ORT connects Jews to their heritage and to each other


World ORT students’ enthusiasm for learning and for being Jewish made a big impact on the members of ORT America’s mission to Russia.

Mikhail Libkin explains a class at ORT Moscow Technology School to Mission Co-Chair Suellen Kadis (centre), Doreen Hermelin and other mission participants.

The 30 supporters from across the United States started their mission in St Petersburg. There they met students and teachers at the ORT de Gunzburg School and the ORT Vocational Training Centreat the YESOD Jewish Cultural Centre. The second half of the mission was spent in the capital where they toured the ORT Tekhiya School and ORT Moscow Technology School. Some also went on the post mission to Vilnius where they took in the Lithuanian capital’s rich Jewish history as well its future in the shape of the ORT Sholom Aleichem School.

“Everything’s been absolutely perfect!” said first time ORT mission participant Gail Jospa, of Long Island, New York. “We were incredibly blown away by the Moscow school where we saw older students. The amount of technology is amazing. We’re recapturing part of our Jewish population in such a positive way, moving forward to the future rather than hanging on to the past.”

The ORT de Gunzburg School has more than 450 students from 1st to 11th grades and is officially recognised for its in-depth study of information technology and foreign languages. ORT’s Vocational Training Centre opened in 2008 and provides adults with on-site and online courses which boost their employability – from English to computer aided design and teacher training. When Moscow’s ORT Tekhiya opened in 1991 it was the first Jewish state school to do so in post-Soviet Russia and now has more than 650 students from pre-school through to matriculation.

“I didn’t know that ORT’s work was so extensive,” said Mrs Jospa. “I am just so proud when I see the work that ORT – or any Jewish organisation – does; each one has a marvellous niche for helping Jewry. You just kvell up.”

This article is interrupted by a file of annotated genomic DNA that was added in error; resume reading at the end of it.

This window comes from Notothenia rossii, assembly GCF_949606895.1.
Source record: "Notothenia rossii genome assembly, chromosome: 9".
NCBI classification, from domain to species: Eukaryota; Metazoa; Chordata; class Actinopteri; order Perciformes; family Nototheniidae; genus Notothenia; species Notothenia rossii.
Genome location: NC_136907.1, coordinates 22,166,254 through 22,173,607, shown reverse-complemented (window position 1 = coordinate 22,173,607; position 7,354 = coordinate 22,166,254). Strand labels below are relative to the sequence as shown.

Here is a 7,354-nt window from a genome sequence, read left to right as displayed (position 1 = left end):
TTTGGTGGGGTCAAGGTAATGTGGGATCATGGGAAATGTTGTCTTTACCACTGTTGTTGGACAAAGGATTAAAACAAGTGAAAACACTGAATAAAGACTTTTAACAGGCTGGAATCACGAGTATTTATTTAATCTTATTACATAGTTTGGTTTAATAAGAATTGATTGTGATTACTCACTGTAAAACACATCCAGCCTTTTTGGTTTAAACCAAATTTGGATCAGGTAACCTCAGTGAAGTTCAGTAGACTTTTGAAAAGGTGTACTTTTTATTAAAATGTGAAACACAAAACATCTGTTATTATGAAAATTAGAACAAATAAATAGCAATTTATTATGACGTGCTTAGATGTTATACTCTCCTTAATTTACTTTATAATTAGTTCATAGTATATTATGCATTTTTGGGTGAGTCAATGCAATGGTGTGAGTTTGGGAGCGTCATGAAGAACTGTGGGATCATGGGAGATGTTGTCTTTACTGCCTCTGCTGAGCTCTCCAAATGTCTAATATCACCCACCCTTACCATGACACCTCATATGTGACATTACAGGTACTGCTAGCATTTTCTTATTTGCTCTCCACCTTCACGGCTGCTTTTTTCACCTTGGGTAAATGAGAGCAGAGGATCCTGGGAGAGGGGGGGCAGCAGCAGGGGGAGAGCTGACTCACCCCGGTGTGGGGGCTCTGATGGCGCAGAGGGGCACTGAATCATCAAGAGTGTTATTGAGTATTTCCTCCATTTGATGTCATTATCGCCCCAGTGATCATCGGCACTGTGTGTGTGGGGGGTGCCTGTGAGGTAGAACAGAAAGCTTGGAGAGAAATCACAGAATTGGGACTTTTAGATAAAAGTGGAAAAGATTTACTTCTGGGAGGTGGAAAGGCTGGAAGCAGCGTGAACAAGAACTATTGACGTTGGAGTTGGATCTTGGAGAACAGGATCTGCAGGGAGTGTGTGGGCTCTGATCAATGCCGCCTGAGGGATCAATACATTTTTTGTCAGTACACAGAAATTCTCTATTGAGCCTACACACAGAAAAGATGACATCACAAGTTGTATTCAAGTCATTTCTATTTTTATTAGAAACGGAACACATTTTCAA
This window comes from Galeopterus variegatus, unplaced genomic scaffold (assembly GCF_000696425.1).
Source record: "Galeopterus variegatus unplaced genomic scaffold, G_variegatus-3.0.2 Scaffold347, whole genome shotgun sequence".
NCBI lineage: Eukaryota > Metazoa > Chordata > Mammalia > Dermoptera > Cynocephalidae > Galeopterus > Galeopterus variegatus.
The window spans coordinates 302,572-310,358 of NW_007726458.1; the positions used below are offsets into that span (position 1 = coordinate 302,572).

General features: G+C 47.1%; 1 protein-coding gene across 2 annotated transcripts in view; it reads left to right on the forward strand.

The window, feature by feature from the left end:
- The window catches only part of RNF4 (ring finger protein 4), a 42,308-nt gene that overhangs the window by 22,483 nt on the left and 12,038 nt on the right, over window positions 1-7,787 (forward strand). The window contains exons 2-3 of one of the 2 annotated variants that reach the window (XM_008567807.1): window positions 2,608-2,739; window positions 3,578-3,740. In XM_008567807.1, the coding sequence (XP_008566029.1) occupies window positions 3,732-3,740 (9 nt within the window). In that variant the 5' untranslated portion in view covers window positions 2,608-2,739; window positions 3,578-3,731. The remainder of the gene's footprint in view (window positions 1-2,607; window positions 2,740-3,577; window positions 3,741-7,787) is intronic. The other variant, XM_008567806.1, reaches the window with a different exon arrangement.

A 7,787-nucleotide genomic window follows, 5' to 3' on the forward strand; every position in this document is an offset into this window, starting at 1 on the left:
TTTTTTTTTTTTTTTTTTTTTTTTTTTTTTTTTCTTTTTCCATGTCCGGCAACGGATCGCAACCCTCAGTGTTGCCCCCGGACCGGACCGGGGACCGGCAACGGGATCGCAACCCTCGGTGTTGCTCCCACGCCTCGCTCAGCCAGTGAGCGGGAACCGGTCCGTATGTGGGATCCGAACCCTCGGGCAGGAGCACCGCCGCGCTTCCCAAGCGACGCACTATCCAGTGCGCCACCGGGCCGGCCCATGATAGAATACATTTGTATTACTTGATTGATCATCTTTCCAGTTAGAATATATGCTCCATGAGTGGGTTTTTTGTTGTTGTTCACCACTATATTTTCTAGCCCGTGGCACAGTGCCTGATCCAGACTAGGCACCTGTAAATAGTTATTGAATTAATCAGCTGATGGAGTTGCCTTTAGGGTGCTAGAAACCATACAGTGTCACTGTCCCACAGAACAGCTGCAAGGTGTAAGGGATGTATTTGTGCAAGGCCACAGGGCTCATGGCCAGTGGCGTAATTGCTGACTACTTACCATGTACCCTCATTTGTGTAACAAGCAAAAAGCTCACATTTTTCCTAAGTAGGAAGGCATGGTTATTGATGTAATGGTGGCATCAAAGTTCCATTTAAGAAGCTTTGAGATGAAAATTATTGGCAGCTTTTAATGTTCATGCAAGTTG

It was the third time in Russia for Mission Co-Chair Suellen Kadis.

“To see the growth and changes since communism is pretty remarkable,” said Ms Kadis, an ORT America Board member whose husband, ORT America President Larry Kadis, was also on the mission. “People now have a choice of where to send their children to school and they can now choose an ORT school where they’ll get a Jewish set of values. And that’s important because even if you’re not particularly religious, your heritage is a strong part of who you are.”

ORT America President Larry Kadis talks to students at the ORT de Gunzburg School in St Petersburg.

She added: “The kids were great – such energy and passion for learning. There are high expectations of them so they’re disciplined and focused. Another part of the mission I liked was the mixture of people on it: there were people like Larry and me who have been involved for some time but also people who didn’t know anything about ORT. It was wonderful to see them recognise the value of what ORT is accomplishing.”

ORT Russia Director Dr Sergey Gorinskiy said he and the school communities were very happy to meet the ORT America mission.

“Our schools, ORT and our supporters are one team. We’re all partners in one project – to provide a good future for our students by providing them with a good education. That partnership means it’s very important for us to see our work through the eyes of our visitors,” Dr Gorinskiy said.

He said ORT Russia had tried to present a broad range of its educational provision to the mission, from general education, to STEM and Jewish Studies.

“Our guests liked the idea that our students can be creators of the world around us,” he said.

The Head of World ORT’s Representative Office for the CIS, Central Asia, Caucasian States and Baltic States, David Benish, said it was very important that people around the world remembered that Jews in the Former Soviet Union were still in need of their moral and financial support.

“We hope that there are more missions like this one because when people come to see us they feel much more connected,” Mr Benish said.

Children at ORT Vilnius Sholom Aleichem Jewish Gymnasium.

He added: “Our main challenge beyond the quality of our education is to connect Jews who are not affiliated with the community. There is no better tool to do that than excellent Jewish day schools. We attract children from non-affiliated families with our technology and science education and they go home with Shabbat and Jewish traditions which, in turn, inspires their parents.”

ORT America Chief Development Officer Marla Landis said the school visits, which were interspersed with tours of Russia’s sumptuous cultural sites, had made a big impact on everyone.

“The biggest impact was seeing the renewal of Jewish life and the passion and excitement of the students and teachers. It was great to see that the children want to be in school, that they want to learn; the ORT schools are really an extension of their families,” she said.